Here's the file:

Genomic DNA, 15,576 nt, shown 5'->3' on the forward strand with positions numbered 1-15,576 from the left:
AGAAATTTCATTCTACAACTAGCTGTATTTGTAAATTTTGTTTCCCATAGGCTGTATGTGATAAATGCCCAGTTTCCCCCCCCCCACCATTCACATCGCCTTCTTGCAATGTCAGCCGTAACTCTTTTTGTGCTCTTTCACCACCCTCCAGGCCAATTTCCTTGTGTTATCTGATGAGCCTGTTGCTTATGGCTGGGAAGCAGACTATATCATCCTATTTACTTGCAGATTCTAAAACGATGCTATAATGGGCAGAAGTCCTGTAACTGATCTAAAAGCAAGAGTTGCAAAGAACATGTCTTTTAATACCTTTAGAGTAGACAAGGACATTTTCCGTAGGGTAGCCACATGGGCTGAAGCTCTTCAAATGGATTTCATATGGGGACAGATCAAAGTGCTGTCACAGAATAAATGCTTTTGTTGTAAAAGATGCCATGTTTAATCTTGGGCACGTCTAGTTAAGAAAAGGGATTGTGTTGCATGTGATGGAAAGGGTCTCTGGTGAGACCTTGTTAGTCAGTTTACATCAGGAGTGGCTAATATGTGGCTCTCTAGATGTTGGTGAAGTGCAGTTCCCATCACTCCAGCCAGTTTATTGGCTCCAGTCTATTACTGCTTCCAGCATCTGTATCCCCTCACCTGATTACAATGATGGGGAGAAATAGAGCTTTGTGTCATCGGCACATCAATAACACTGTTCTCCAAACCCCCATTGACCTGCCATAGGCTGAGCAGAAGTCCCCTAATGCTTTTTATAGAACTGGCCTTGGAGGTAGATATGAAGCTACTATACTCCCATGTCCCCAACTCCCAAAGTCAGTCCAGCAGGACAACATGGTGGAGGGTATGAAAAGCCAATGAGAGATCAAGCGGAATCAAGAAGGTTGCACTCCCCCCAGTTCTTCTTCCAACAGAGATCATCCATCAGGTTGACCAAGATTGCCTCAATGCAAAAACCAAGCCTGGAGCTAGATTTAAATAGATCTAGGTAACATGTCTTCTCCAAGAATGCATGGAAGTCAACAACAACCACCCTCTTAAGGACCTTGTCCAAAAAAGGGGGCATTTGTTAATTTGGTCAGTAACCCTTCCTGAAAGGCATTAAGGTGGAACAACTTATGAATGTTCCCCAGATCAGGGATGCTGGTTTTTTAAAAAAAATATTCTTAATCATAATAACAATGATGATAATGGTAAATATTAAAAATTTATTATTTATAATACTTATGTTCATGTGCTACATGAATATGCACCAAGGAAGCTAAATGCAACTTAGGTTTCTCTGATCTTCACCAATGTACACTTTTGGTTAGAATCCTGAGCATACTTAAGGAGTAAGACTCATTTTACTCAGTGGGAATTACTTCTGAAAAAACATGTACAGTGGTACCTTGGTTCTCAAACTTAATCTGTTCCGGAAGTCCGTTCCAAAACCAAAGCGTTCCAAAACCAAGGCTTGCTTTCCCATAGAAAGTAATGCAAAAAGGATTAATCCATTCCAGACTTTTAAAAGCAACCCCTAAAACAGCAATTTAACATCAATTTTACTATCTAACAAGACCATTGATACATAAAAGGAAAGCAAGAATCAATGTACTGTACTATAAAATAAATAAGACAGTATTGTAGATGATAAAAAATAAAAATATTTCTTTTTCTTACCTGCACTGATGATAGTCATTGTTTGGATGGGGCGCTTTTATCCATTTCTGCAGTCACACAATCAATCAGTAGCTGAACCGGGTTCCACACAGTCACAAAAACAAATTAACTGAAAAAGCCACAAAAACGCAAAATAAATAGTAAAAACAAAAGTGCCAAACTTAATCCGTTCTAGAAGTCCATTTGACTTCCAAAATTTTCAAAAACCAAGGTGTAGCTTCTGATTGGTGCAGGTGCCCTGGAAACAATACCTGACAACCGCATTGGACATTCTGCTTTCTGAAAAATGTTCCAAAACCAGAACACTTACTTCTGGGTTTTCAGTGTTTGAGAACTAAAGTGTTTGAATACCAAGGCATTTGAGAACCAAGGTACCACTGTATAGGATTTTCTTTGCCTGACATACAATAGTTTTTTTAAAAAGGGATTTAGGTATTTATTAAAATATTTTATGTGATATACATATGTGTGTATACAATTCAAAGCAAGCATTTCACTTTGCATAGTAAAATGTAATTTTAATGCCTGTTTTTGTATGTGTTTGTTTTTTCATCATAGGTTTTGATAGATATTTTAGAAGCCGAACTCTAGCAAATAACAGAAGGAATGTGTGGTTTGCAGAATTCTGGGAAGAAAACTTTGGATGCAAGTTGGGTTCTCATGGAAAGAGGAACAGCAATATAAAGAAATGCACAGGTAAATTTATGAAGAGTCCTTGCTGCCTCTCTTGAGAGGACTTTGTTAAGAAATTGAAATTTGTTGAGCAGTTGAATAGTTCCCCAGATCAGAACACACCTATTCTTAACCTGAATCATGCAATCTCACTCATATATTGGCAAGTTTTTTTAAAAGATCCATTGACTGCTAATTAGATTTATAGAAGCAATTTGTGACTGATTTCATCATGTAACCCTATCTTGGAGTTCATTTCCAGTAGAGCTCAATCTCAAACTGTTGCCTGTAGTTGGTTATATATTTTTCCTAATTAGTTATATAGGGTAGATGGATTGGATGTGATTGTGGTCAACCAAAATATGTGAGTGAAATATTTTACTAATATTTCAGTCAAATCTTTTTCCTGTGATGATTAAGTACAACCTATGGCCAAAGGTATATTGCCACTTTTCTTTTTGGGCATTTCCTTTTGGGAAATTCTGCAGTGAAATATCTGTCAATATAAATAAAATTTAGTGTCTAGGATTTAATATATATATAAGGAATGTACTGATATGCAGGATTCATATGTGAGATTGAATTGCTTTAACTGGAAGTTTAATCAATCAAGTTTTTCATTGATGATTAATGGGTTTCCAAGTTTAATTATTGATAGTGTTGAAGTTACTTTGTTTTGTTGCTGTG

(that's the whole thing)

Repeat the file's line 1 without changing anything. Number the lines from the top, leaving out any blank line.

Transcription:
Genomic DNA, 15,576 nt, shown 5'->3' on the forward strand with positions numbered 1-15,576 from the left: